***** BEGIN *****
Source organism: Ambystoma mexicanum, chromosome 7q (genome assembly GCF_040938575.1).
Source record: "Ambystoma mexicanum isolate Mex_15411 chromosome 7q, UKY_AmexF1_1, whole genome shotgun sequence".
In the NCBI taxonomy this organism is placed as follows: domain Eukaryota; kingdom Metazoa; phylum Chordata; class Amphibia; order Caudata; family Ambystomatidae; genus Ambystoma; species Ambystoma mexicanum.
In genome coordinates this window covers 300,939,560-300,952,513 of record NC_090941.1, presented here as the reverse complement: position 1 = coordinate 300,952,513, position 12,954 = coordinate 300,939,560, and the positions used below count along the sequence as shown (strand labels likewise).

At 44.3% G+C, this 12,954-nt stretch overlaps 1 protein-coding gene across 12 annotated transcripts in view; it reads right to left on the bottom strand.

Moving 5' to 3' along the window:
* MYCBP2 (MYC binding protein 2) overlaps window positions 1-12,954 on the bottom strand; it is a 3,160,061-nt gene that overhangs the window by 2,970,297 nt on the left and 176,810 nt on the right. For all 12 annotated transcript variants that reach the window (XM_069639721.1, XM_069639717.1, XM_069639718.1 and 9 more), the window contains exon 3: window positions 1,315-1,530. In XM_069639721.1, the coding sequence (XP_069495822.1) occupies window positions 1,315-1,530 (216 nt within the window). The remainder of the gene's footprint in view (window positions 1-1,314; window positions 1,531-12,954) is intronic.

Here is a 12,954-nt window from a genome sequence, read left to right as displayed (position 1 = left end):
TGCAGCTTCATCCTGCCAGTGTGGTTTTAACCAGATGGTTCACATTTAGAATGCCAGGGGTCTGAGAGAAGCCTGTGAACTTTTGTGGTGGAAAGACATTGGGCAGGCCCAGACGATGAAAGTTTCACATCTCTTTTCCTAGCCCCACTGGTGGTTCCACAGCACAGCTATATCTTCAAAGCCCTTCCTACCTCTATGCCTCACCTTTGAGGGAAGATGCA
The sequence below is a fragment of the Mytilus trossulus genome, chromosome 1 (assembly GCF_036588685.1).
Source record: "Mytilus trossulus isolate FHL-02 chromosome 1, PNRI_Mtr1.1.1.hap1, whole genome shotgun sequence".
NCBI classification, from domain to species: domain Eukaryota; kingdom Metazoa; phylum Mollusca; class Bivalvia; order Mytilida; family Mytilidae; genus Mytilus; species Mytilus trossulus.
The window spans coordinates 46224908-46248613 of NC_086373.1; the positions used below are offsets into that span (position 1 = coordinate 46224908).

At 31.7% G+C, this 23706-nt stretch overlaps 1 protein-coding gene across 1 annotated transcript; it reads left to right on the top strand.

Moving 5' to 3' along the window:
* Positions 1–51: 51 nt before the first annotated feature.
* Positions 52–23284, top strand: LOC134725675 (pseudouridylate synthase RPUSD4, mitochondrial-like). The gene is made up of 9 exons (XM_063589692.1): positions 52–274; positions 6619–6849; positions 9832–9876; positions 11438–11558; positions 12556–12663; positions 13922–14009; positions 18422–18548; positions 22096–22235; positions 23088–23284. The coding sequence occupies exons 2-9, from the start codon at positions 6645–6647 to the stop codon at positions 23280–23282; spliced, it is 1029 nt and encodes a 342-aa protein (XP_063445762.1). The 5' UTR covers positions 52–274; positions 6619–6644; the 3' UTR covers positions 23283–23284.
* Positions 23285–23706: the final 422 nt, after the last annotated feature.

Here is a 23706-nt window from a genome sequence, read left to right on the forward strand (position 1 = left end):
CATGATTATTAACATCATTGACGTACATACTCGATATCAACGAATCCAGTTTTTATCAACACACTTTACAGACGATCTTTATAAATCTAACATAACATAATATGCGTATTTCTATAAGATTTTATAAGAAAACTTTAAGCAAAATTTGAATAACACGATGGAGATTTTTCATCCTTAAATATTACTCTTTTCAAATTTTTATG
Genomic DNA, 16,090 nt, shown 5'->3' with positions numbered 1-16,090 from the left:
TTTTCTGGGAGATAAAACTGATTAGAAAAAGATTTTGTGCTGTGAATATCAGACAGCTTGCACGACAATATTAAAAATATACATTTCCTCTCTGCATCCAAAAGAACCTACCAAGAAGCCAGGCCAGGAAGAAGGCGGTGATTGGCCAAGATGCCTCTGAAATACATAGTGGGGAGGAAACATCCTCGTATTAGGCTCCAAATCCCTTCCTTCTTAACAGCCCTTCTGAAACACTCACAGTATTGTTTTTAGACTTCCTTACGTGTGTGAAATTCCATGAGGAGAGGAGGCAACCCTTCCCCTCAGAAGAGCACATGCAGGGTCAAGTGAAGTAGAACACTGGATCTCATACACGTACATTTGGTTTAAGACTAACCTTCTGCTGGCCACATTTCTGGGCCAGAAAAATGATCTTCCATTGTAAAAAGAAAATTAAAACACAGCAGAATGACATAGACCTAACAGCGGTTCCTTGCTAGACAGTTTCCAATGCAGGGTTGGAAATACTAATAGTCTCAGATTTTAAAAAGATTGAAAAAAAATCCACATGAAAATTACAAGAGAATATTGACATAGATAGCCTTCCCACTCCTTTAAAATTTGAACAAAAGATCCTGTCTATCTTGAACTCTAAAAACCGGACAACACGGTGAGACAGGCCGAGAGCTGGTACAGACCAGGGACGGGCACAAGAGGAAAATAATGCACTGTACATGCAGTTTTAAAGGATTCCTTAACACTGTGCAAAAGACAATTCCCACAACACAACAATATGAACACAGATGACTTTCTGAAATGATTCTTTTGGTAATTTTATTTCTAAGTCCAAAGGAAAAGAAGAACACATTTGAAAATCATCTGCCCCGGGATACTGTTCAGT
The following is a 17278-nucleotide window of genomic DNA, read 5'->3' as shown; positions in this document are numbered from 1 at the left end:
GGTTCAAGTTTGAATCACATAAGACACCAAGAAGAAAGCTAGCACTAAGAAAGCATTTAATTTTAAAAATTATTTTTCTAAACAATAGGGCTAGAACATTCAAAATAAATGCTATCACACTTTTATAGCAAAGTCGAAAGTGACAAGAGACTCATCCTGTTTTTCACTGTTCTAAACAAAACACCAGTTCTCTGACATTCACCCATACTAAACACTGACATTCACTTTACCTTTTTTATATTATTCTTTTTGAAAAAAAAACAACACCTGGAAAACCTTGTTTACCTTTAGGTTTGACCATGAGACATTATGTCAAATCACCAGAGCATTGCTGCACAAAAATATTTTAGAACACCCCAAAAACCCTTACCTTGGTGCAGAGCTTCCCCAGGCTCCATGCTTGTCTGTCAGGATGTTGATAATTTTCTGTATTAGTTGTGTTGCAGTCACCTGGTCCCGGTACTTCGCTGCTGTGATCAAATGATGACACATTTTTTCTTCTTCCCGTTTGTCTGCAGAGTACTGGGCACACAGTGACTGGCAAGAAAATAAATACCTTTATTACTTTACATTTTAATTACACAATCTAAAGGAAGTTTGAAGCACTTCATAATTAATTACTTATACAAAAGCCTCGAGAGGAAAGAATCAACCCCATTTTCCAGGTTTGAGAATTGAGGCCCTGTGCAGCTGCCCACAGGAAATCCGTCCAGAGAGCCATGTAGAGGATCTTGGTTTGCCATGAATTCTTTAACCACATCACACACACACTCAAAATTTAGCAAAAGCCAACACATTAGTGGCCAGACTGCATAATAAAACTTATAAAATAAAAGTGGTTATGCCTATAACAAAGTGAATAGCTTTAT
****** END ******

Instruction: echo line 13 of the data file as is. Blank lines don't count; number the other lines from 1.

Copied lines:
The window spans coordinates 46224908-46248613 of NC_086373.1; the positions used below are offsets into that span (position 1 = coordinate 46224908).